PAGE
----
European markets are set for a solid recovery and investors waiting for the continent's banks to sell off cheap assets are likely to be disappointed, said J. Christopher Flowers, CEO of private equity firm J.C. Flowers.
While many investors are looking to take advantage of highly distressed selling by European banks, it's simply not happening, Flowers said at the AVCJ Asian Private Equity and Venture Forum in Hong Kong this week.
"I don't think there's going to be much deep discount distressed selling," he said.
(Read more: Why the euro area remains a good investment bet)
"Financial institutions are trying to deleverage," he noted. "If you sell something at a big loss, you don't decrease your leverage. You increase your leverage. It just basically doesn't work," he said.
"If banks have troubled assets in Europe and they're trying to deleverage, it makes more sense to just roll forward rather than take a big loss."
While that could change if European banks were to recapitalize or if they were to face more pressure to divest underperforming assets, "European banks would have to be better capitalized to absorb those kinds of losses," he said.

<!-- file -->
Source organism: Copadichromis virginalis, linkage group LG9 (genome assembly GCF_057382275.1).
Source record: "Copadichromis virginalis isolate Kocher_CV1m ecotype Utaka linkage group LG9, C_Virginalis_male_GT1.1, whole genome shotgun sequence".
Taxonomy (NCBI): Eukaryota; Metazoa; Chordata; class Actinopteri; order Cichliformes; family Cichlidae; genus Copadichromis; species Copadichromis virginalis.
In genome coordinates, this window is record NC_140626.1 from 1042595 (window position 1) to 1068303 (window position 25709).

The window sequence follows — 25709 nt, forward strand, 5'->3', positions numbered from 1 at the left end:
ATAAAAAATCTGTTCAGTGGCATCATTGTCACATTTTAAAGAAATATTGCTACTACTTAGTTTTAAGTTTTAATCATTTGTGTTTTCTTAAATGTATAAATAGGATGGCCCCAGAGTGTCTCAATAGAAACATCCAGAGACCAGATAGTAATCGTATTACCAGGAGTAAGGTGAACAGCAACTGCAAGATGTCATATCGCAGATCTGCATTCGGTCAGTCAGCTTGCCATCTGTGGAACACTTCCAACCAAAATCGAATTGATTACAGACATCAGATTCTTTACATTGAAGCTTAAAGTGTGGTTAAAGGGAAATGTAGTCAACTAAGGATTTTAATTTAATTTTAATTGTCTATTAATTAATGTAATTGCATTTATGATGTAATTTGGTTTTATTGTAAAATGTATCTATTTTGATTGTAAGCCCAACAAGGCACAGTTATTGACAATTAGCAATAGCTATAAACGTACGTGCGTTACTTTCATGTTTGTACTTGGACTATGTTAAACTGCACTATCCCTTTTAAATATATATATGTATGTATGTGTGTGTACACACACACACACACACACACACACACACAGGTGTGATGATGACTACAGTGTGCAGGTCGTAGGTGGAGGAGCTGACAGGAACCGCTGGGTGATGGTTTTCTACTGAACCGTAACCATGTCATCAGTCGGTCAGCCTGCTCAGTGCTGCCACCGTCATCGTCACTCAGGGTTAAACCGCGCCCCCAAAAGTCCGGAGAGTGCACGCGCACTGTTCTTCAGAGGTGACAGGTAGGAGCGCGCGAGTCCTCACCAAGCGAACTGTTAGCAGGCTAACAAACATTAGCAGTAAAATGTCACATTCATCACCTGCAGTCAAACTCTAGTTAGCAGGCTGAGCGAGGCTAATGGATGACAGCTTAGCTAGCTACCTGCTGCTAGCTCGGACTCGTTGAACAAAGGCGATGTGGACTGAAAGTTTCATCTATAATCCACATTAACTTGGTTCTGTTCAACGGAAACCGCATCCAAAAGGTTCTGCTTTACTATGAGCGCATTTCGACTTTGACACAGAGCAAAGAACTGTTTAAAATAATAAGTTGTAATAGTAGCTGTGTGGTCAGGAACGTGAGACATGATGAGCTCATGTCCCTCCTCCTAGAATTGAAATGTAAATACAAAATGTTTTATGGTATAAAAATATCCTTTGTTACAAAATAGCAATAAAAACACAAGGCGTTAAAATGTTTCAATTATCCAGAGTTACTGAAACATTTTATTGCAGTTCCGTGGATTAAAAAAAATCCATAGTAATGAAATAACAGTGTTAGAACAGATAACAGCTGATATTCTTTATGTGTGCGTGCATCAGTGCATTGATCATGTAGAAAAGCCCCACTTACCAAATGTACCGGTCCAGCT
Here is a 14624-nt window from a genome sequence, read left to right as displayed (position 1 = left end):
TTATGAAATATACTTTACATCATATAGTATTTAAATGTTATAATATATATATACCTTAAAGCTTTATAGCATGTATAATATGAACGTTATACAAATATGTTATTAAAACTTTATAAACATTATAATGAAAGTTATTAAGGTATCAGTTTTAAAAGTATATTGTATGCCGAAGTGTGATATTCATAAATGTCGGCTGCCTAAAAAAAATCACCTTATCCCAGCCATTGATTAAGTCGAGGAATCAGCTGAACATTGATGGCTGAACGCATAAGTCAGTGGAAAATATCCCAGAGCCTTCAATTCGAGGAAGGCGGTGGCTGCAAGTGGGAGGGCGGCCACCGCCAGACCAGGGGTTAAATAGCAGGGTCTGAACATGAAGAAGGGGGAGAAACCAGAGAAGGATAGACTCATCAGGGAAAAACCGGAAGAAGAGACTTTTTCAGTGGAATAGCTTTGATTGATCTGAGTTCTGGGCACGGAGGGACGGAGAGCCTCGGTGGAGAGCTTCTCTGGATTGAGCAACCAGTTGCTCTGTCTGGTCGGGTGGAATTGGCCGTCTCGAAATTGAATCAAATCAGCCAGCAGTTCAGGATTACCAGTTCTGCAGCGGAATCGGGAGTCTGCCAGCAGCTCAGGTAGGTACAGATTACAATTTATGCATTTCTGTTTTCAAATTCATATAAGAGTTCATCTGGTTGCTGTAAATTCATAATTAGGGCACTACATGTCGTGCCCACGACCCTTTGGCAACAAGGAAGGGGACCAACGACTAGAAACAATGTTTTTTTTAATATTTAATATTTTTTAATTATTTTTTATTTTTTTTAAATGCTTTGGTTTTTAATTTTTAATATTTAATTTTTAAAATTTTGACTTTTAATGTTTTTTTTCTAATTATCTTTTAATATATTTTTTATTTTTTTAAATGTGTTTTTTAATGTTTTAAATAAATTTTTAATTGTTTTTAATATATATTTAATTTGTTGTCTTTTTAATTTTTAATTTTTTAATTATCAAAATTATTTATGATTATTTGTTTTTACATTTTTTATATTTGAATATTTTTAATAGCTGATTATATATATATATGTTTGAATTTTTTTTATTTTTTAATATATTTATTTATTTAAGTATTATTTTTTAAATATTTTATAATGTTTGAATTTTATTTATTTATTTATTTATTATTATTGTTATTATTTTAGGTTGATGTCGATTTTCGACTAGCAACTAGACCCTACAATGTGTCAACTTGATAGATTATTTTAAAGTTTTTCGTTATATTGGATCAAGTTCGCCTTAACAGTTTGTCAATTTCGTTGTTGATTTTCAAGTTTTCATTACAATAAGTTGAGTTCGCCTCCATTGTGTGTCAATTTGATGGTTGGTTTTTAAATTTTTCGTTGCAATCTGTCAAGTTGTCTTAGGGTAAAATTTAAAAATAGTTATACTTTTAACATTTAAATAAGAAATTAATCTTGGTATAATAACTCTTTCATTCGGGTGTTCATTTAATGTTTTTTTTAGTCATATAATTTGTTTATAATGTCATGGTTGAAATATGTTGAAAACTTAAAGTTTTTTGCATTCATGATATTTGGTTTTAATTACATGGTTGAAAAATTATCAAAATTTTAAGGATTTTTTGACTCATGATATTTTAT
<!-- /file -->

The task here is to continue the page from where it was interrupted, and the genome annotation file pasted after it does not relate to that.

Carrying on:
In addition, asset investors face another risk from competition for assets, with a large number of funds with "amateur or tourist money" aggressively pursuing deals in the region, he said.
(Read more: Sell US, buy European assets: Strategist)
But Flowers still views Europe as the most interesting region for deals. "ROEs [Return on Equity] will recover; valuations will recover," he said. "In the intermediate run, that makes it a pretty good bet."
He noted his company has found deals in the financial sector, last year closing the purchase of Belgian insurer Fidea from bancassurance player KBC for around 244 million euros.
Others also see opportunities in Europe. The risk-reward is "compelling," said Joseph Cohen, the founding partner of private equity firm Trilantic Capital Partners, which has around $6 billion under management.
(Read more: Private equity needs to act 'maturely': Report)
But he noted his firm is focusing more on Southern Europe as the North appears crowded.
When seeking deals in Southern Europe, "there is the ability to be one of three or one of five as opposed to one of twenty, which is what you see in northern Europe," Cohen said at the AVCJ conference.
But he also noted other risks, estimating around 60-70 percent of the deal-making is shuffling assets from one fund to another, making it necessary to identify an ultimate strategic owner for a company before setting a purchase.
—By CNBC.Com's Leslie Shaffer; Follow her on Twitter